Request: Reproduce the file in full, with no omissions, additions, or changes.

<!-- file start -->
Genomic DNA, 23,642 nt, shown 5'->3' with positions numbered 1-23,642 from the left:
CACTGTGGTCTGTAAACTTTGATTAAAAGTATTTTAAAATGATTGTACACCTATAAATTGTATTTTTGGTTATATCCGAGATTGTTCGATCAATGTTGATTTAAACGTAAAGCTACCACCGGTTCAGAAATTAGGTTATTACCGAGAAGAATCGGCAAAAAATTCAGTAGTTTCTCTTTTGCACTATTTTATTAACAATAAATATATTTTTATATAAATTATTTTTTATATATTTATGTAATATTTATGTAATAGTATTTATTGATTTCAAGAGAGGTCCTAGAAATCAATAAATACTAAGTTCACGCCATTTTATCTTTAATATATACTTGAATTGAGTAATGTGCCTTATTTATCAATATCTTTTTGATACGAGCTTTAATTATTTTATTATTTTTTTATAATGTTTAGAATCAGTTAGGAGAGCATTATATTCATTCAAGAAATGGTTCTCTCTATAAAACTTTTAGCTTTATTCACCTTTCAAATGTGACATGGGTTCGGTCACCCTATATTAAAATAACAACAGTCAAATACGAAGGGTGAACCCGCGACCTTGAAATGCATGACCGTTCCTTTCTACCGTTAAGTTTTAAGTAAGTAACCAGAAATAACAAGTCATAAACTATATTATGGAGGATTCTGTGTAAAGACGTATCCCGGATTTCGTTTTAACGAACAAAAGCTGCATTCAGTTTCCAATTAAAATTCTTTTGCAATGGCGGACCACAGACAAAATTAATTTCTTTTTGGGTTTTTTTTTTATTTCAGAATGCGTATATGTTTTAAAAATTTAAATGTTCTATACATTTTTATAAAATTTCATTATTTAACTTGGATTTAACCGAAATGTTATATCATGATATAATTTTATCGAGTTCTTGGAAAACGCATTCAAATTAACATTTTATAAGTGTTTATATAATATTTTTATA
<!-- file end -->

Genomic DNA, 23,642 nt, shown 5'->3' with positions numbered 1-23,642 from the left:
CACTGTGGTCTGTAAACTTTGATTAAAAGTATTTTAAAATGATTGTACACCTATAAATTGTATTTTTGGTTATATCCGAGATTGTTCGATCAATGTTGATTTAAACGTAAAGCTACCACCGGTTCAGAAATTAGGTTATTACCGAGAAGAATCGGCAAAAAATTCAGTAGTTTCTCTTTTGCACTATTTTATTAACAATAAATATATTTTTATATAAATTATTTTTTATATATTTATGTAATATTTATGTAATAGTATTTATTGATTTCAAGAGAGGTCCTAGAAATCAATAAATACTAAGTTCACGCCATTTTATCTTTAATATATACTTGAATTGAGTAATGTGCCTTATTTATCAATATCTTTTTGATACGAGCTTTAATTATTTTATTATTTTTTTATAATGTTTAGAATCAGTTAGGAGAGCATTATATTCATTCAAGAAATGGTTCTCTCTATAAAACTTTTAGCTTTATTCACCTTTCAAATGTGACATGGGTTCGGTCACCCTATATTAAAATAACAACAGTCAAATACGAAGGGTGAACCCGCGACCTTGAAATGCATGACCGTTCCTTTCTACCGTTAAGTTTTAAGTAAGTAACCAGAAATAACAAGTCATAAACTATATTATGGAGGATTCTGTGTAAAGACGTATCCCGGATTTCGTTTTAACGAACAAAAGCTGCATTCAGTTTCCAATTAAAATTCTTTTGCAATGGCGGACCACAGACAAAATTAATTTCTTTTTGGGTTTTTTTTTTATTTCAGAATGCGTATATGTTTTAAAAATTTAAATGTTCTATACATTTTTATAAAATTTCATTATTTAACTTGGATTTAACCGAAATGTTATATCATGATATAATTTTATCGAGTTCTTGGAAAACGCATTCAAATTAACATTTTATAAGTGTTTATATAATATTTTTATA